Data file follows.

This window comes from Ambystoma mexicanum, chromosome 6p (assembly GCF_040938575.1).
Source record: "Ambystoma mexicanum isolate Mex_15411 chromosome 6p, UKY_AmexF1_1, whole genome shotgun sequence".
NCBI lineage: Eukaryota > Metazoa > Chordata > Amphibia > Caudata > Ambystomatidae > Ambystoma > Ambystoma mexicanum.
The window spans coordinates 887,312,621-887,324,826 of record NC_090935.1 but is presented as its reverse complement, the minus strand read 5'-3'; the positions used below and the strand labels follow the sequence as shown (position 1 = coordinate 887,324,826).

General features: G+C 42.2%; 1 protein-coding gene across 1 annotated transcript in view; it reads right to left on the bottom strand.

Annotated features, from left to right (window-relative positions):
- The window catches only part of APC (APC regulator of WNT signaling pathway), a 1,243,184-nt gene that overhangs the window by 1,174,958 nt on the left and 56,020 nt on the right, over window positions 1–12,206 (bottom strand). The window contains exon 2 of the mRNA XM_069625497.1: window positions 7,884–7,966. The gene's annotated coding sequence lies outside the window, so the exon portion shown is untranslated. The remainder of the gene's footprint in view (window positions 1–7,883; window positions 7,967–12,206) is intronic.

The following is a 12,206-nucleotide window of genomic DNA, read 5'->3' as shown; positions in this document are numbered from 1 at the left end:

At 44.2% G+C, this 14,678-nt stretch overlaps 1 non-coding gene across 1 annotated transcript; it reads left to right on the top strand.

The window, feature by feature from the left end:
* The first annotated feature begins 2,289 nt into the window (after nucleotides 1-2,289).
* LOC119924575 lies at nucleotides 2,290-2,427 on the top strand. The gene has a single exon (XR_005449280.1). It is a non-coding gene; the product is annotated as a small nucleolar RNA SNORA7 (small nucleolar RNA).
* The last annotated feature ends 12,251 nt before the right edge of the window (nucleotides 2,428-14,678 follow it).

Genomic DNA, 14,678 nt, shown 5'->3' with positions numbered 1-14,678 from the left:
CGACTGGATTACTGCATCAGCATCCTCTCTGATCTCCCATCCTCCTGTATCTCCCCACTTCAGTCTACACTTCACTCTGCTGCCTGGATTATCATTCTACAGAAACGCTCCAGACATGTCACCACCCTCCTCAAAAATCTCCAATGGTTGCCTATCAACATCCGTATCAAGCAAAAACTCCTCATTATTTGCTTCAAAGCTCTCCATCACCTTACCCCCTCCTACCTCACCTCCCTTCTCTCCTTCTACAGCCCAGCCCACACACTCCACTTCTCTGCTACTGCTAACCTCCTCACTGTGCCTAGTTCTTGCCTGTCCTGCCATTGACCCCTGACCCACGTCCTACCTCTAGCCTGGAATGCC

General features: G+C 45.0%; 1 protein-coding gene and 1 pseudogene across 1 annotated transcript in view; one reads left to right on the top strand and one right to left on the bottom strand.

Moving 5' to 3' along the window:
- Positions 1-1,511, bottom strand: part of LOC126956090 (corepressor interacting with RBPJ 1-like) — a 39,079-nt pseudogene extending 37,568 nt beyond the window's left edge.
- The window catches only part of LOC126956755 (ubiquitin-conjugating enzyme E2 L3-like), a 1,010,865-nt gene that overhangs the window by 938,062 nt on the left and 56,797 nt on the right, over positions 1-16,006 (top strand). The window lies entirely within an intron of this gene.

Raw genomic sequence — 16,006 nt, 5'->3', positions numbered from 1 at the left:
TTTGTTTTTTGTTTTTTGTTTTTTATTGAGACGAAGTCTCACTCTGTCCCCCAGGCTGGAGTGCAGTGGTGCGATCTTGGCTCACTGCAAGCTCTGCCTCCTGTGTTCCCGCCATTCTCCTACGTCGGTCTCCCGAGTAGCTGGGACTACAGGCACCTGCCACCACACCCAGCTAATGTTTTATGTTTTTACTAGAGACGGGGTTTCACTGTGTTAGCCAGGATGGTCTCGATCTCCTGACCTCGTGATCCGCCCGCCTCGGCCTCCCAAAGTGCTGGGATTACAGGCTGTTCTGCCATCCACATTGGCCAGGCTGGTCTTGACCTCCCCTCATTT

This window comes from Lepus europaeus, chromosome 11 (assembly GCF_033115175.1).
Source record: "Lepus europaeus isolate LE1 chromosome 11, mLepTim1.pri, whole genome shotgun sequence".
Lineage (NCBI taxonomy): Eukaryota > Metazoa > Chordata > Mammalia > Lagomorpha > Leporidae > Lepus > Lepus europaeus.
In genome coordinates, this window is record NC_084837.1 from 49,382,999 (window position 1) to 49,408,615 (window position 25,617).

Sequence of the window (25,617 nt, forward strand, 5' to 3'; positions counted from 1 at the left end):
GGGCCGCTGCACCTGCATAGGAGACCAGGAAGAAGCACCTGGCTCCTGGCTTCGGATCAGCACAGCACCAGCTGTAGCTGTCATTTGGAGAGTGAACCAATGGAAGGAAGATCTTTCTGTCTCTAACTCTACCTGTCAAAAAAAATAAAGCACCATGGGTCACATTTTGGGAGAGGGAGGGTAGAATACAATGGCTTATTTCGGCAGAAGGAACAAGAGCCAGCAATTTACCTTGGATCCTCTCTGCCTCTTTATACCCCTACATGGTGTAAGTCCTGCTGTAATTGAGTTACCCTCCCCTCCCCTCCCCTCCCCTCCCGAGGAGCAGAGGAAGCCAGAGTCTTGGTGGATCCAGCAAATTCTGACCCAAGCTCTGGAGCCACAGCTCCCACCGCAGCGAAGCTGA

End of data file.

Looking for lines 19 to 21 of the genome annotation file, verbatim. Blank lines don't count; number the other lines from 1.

- The window catches only part of LOC126956755 (ubiquitin-conjugating enzyme E2 L3-like), a 1,010,865-nt gene that overhangs the window by 938,062 nt on the left and 56,797 nt on the right, over positions 1-16,006 (top strand). The window lies entirely within an intron of this gene.

Raw genomic sequence — 16,006 nt, 5'->3', positions numbered from 1 at the left:
TTTGTTTTTTGTTTTTTGTTTTTTATTGAGACGAAGTCTCACTCTGTCCCCCAGGCTGGAGTGCAGTGGTGCGATCTTGGCTCACTGCAAGCTCTGCCTCCTGTGTTCCCGCCATTCTCCTACGTCGGTCTCCCGAGTAGCTGGGACTACAGGCACCTGCCACCACACCCAGCTAATGTTTTATGTTTTTACTAGAGACGGGGTTTCACTGTGTTAGCCAGGATGGTCTCGATCTCCTGACCTCGTGATCCGCCCGCCTCGGCCTCCCAAAGTGCTGGGATTACAGGCTGTTCTGCCATCCACATTGGCCAGGCTGGTCTTGACCTCCCCTCATTT